Approximately 65-75 percent of Canadians have supplementary health insurance, many through employers or through secondary social service programs to extended coverage for families receiving social assistance or vulnerable demographics, such as seniors, minors, and those with disabilities.

Canada's national symbols are influenced by natural, historical, and Indigenous sources. The use of the maple leaf as a Canadian symbol dates to the early 18th century. The maple leaf is depicted on Canada's current and previous flags, and on the Arms of Canada.

Literature: Canadian literature is often divided into French and English language literatures, which are rooted in the literary traditions of France and Britain. By the 1990s, Canadian literature was viewed as some of the best in the world. Canada's ethnic and cultural diversity is reflected in its literature, with many of its most prominent modern writers focusing on ethnic life. The best-known living Canadian writer (especially since the deaths of Robertson Davies and Mordecai Richler) is Margaret Atwood, a prolific novelist, poet, and literary critic.

Numerous Canadian authors have accumulated international literary awards; including Nobel Laureate Alice Munro, who has been called the best living writer of short stories in English; and Booker Prize recipient Michael Ondaatje, who is known for the novel The English Patient, which was adapted as a film of the same name that won the Academy Award for Best Picture.

Visual Arts: Canadian visual art has been dominated by figures such as Tom Thomson - the country's most famous painter - and by the Group of Seven. Thomson painted Canadian landscapes for a decade until his death in 1917 at the young age of 39.

The Group of Seven were painters with a nationalistic and idealistic focus, who first exhibited their distinctive works in May 1920. Though referred to as having seven members, five artists - Lawren Harris, A. Y. Jackson, Arthur Lismer, J. E. H. MacDonald, and Frederick Varley - were responsible for articulating the Group's ideas.

They were joined briefly by Frank Johnston, and by commercial artist Franklin Carmichael. A. J. Casson became part of the Group in 1926. Associated with the Group was prominent Canadian artist, Emily Carr, known for landscapes and portrayals of the Indigenous peoples of the Pacific Northwest Coast. Since the 1950s, works of Inuit art have been given as gifts to foreign dignitaries by the Canadian government.

Music: The Canadian music industry is the sixth largest in the world producing internationally renowned composers, musicians, and ensembles. The Canadian Academy of Recording Arts and Sciences present Canada's music industry awards, the Juno Awards, which were first awarded in 1970.

The Canadian Music Hall of Fame established in 1976 honours Canadian musicians for lifetime achievements. Patriotic music dates back over 200 years as a distinct category from British patriotism, preceding the Canadian Confederation by over 50 years. The earliest, The Bold Canadian, was written in 1812. The national anthem of Canada, "O Canada", was originally commissioned by the Lieutenant Governor of Quebec, the Honourable Théodore Robitaille, for the 1880 St. Jean-Baptiste Day ceremony, and was officially adopted in 1980. Calixa Lavallée wrote the music, which was a setting of a patriotic poem composed by the poet and judge Sir Adolphe-Basile Routhier. The text was only in French before being adapted into English in 1906.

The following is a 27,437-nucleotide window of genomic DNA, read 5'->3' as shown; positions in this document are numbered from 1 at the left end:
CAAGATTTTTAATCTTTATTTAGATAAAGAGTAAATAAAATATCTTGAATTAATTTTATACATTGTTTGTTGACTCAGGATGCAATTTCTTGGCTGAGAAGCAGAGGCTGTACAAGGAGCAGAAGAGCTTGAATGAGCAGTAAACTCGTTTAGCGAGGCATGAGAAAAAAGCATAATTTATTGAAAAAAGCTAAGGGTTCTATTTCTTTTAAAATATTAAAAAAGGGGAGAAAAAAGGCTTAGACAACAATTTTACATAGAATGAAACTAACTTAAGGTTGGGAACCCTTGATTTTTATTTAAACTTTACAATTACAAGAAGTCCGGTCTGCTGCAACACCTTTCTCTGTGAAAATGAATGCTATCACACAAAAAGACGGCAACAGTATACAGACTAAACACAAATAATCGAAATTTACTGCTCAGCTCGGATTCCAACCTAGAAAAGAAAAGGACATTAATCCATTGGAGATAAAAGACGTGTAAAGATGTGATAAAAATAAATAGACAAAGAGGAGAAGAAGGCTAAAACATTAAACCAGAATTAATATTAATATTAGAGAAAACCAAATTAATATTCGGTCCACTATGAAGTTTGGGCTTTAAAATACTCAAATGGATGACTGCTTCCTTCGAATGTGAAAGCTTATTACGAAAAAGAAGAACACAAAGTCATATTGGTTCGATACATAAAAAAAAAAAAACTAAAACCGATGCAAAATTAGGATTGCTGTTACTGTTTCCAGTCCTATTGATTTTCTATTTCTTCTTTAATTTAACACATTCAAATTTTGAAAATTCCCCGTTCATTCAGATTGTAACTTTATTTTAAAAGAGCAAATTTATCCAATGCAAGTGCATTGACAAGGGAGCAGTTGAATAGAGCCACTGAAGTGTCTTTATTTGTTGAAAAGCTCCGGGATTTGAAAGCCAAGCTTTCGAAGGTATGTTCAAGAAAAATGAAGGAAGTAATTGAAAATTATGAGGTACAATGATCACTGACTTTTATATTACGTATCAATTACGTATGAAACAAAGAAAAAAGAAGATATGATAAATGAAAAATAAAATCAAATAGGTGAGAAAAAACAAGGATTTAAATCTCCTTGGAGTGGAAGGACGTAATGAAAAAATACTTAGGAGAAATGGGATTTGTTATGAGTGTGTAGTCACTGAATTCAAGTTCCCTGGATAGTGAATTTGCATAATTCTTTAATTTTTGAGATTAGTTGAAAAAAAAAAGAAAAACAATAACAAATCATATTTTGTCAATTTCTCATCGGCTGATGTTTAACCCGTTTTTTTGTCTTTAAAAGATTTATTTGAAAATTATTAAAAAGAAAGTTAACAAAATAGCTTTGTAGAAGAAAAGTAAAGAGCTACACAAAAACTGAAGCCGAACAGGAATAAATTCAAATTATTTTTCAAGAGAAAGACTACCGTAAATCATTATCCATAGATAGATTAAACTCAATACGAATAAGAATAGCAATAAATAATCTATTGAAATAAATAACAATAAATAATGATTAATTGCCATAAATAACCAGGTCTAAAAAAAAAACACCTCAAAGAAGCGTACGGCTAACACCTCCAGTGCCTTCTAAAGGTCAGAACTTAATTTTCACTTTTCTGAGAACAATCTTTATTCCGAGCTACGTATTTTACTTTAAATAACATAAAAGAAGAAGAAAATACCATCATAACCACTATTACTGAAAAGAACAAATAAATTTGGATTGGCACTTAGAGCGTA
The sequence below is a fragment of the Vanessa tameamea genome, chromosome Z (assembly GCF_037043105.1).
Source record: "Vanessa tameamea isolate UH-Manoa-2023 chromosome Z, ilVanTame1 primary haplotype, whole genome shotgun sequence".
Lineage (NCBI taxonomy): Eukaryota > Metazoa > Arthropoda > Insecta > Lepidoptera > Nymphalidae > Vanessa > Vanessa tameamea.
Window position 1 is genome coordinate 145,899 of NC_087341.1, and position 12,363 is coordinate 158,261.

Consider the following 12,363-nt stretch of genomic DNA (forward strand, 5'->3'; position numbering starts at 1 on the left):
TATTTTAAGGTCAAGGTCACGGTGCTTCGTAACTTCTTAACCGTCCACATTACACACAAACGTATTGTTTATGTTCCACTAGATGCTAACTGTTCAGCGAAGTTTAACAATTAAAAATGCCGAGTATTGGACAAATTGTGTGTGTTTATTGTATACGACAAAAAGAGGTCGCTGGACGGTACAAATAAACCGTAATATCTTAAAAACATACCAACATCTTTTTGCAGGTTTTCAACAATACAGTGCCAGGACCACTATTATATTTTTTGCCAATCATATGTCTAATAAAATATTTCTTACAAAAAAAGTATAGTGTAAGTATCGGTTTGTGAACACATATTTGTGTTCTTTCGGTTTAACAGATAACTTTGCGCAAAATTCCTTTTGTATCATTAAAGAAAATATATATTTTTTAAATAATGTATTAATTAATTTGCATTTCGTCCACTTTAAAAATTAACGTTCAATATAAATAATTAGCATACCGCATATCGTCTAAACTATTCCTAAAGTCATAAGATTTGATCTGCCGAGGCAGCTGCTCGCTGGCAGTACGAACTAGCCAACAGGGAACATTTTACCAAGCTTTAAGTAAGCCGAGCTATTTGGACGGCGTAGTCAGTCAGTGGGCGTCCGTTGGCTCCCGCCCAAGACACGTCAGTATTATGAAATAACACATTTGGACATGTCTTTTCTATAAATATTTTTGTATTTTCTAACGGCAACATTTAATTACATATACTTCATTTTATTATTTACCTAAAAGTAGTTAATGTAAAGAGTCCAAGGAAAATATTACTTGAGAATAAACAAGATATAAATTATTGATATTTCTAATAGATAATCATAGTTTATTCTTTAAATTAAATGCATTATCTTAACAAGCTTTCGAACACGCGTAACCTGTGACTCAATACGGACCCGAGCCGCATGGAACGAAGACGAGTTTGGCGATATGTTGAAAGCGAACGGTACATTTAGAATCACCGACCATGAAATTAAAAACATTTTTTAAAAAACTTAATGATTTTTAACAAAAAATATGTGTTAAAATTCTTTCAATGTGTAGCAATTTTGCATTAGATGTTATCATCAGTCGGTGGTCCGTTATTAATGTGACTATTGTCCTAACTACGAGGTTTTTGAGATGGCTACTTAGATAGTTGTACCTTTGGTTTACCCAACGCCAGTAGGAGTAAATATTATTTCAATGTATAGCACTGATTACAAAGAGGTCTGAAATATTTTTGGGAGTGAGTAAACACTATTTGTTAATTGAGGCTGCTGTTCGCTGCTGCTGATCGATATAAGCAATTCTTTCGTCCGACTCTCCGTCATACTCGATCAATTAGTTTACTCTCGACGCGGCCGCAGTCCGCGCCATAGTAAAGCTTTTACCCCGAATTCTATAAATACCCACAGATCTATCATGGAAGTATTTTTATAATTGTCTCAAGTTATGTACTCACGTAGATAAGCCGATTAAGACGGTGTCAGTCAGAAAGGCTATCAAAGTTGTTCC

Sports: Organized sports in Canada dates back to the 1770s, culminating in the development and popularization of the major professional games of ice hockey, lacrosse, basketball, baseball, and football. Canada's official national sports are ice hockey and lacrosse. Golf, soccer, baseball, tennis, skiing, badminton, volleyball, cycling, swimming, bowling, rugby union, canoeing, equestrian, squash, and the study of martial arts are enjoyed at youth and amateur levels.

Canada shares several major professional sports leagues with the United States. Canadian teams in these leagues include seven franchises in the National Hockey League, three Major League Soccer teams, and one team in each of Major League Baseball and the National Basketball Association. Other professional sports in Canada include Canadian football, which is played in the Canadian Football League, National Lacrosse League lacrosse, and curling.

Canada has participated in almost every Olympic Game since its Olympic debut in 1900, and has hosted several international sporting events, including the 1976 Summer Olympics, the 1988 Winter Olympics, the 1994 Basketball World Championship, the 2007 FIFA U-20 World Cup, the 2010 Winter Olympics, and the 2015 FIFA Women's World Cup. Canada staged the 2015 Pan American Games and 2015 Parapan American Games, the former being the largest sporting event hosted by the country.


Atrocities In Canada

Canada is certainly not the only country that has done horrific things, including horrendous child abuse and cultural genocide of 3,200 to upwards of 6,000 Canadian Native Indians, the genocide of aboriginal peoples, internment of Japanese Canadians, Canada's role in the forced and coerced sterilization of indigenous women, the Inuit relocation, slavery, eugenics, language laws, the Chinese head tax, women's suffrage, and war crimes. We cannot list everything here. Please research for yourself if you want to know more.


In 1910 the government of Canada implemented a new Immigration Act that barred immigrants into Canada from races deemed undesirable and very few Black people entered Canada during the next few decades.


Slaughtering of Marine Mammals: Seal hunting, or sealing, is the personal or commercial hunting of seals. Personal seal hunting is allowed in ten countries: Canada, the United States, Namibia, Denmark (in self-governing Greenland only), Iceland, Norway, Russia, Finland and Sweden. Most of the world's seal hunting takes place in Canada and Greenland. Commercial sealing is conducted by five nations: Canada, Greenland, Namibia, Norway, and Russia. The United States, which had been heavily involved in the sealing industry, now bans commercial hunting of marine mammals, with the exception of indigenous peoples who are allowed to hunt a small number of seals each year.